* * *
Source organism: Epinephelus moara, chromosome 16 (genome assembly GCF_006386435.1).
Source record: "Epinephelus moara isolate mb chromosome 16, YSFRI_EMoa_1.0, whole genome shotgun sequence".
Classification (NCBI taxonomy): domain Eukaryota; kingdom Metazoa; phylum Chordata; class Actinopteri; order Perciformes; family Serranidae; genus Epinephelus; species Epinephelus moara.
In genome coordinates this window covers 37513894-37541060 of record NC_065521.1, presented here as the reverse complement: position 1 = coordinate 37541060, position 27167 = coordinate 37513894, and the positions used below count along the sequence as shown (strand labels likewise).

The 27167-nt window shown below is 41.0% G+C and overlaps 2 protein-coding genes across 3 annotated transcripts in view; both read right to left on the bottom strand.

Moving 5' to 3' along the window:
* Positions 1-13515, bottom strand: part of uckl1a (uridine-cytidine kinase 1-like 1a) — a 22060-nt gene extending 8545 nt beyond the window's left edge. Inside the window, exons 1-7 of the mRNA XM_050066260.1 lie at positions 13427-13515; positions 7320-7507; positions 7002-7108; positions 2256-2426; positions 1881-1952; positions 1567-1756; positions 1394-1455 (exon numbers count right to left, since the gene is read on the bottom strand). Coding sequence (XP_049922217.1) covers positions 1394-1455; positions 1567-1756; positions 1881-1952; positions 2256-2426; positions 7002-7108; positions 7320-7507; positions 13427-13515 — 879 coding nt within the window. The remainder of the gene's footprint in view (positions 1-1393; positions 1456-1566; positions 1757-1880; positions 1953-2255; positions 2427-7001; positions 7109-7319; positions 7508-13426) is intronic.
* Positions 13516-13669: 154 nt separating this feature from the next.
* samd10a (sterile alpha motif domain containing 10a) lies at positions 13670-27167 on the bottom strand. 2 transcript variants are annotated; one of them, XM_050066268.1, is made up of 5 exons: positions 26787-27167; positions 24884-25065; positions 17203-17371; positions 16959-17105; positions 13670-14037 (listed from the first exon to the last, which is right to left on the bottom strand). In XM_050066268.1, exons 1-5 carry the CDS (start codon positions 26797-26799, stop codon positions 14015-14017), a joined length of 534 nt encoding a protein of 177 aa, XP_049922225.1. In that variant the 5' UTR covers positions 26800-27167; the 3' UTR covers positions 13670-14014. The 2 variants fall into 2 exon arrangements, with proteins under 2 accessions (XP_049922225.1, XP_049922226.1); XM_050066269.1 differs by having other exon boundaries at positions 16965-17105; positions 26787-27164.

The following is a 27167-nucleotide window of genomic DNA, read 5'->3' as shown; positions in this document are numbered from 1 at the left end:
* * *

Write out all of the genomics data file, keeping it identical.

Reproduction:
Source organism: Epinephelus moara, chromosome 16 (genome assembly GCF_006386435.1).
Source record: "Epinephelus moara isolate mb chromosome 16, YSFRI_EMoa_1.0, whole genome shotgun sequence".
Classification (NCBI taxonomy): domain Eukaryota; kingdom Metazoa; phylum Chordata; class Actinopteri; order Perciformes; family Serranidae; genus Epinephelus; species Epinephelus moara.
In genome coordinates this window covers 37513894-37541060 of record NC_065521.1, presented here as the reverse complement: position 1 = coordinate 37541060, position 27167 = coordinate 37513894, and the positions used below count along the sequence as shown (strand labels likewise).

The 27167-nt window shown below is 41.0% G+C and overlaps 2 protein-coding genes across 3 annotated transcripts in view; both read right to left on the bottom strand.

Moving 5' to 3' along the window:
* Positions 1-13515, bottom strand: part of uckl1a (uridine-cytidine kinase 1-like 1a) — a 22060-nt gene extending 8545 nt beyond the window's left edge. Inside the window, exons 1-7 of the mRNA XM_050066260.1 lie at positions 13427-13515; positions 7320-7507; positions 7002-7108; positions 2256-2426; positions 1881-1952; positions 1567-1756; positions 1394-1455 (exon numbers count right to left, since the gene is read on the bottom strand). Coding sequence (XP_049922217.1) covers positions 1394-1455; positions 1567-1756; positions 1881-1952; positions 2256-2426; positions 7002-7108; positions 7320-7507; positions 13427-13515 — 879 coding nt within the window. The remainder of the gene's footprint in view (positions 1-1393; positions 1456-1566; positions 1757-1880; positions 1953-2255; positions 2427-7001; positions 7109-7319; positions 7508-13426) is intronic.
* Positions 13516-13669: 154 nt separating this feature from the next.
* samd10a (sterile alpha motif domain containing 10a) lies at positions 13670-27167 on the bottom strand. 2 transcript variants are annotated; one of them, XM_050066268.1, is made up of 5 exons: positions 26787-27167; positions 24884-25065; positions 17203-17371; positions 16959-17105; positions 13670-14037 (listed from the first exon to the last, which is right to left on the bottom strand). In XM_050066268.1, exons 1-5 carry the CDS (start codon positions 26797-26799, stop codon positions 14015-14017), a joined length of 534 nt encoding a protein of 177 aa, XP_049922225.1. In that variant the 5' UTR covers positions 26800-27167; the 3' UTR covers positions 13670-14014. The 2 variants fall into 2 exon arrangements, with proteins under 2 accessions (XP_049922225.1, XP_049922226.1); XM_050066269.1 differs by having other exon boundaries at positions 16965-17105; positions 26787-27164.

The following is a 27167-nucleotide window of genomic DNA, read 5'->3' as shown; positions in this document are numbered from 1 at the left end: